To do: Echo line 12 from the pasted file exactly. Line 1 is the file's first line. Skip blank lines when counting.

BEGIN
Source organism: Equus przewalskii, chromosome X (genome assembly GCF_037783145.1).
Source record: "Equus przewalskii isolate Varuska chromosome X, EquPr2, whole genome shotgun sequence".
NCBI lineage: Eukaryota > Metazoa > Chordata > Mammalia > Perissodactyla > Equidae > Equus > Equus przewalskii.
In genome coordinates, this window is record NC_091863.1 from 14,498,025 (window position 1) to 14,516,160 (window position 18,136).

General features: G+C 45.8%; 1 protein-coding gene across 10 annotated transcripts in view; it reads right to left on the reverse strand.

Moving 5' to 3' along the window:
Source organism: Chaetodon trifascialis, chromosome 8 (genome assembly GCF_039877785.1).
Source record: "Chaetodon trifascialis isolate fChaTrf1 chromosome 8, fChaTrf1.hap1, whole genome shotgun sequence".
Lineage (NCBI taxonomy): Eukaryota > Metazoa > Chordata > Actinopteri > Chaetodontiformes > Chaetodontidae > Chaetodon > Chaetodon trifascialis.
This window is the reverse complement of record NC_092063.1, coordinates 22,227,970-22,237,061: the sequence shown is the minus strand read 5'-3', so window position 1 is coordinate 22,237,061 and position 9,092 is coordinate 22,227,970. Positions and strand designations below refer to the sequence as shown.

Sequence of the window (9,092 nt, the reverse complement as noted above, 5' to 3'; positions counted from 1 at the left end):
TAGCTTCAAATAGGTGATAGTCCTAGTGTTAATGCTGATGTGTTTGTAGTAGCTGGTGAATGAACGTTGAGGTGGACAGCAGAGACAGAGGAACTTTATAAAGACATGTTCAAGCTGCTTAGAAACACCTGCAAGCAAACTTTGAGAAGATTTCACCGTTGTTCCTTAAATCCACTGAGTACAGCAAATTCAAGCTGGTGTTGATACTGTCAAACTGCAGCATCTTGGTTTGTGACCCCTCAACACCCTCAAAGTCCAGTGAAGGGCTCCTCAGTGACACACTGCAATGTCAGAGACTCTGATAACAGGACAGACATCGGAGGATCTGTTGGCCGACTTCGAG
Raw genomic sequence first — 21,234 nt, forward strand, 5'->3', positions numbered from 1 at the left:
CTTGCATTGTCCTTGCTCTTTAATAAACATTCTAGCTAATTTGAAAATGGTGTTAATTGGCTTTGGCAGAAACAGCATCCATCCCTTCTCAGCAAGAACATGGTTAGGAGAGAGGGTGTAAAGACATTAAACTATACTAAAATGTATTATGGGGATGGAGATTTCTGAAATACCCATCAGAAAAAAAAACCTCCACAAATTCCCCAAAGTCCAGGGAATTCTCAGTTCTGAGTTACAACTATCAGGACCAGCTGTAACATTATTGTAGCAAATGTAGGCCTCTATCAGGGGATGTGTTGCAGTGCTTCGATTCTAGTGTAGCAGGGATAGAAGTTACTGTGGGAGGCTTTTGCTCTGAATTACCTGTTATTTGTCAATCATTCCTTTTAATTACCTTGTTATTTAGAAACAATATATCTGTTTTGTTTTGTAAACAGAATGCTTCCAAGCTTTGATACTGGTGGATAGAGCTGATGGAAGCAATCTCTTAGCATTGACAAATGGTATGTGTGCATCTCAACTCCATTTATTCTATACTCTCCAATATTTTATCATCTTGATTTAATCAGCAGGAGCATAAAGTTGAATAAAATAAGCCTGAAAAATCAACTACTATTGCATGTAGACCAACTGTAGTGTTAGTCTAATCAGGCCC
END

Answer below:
TAGCTTCAAATAGGTGATAGTCCTAGTGTTAATGCTGATGTGTTTGTAGTAGCTGGTGAATGAACGTTGAGGTGGACAGCAGAGACAGAGGAACTTTATAAAGACATGTTCAAGCTGCTTAGAAACACCTGCAAGCAAACTTTGAGAAGATTTCACCGTTGTTCCTTAAATCCACTGAGTACAGCAAATTCAAGCTGGTGTTGATACTGTCAAACTGCAGCATCTTGGTTTGTGACCCCTCAACACCCTCAAAGTCCAGTGAAGGGCTCCTCAGTGACACACTGCAATGTCAGAGACTCTGATAACAGGACAGACATCGGAGGATCTGTTGGCCGACTTCGAG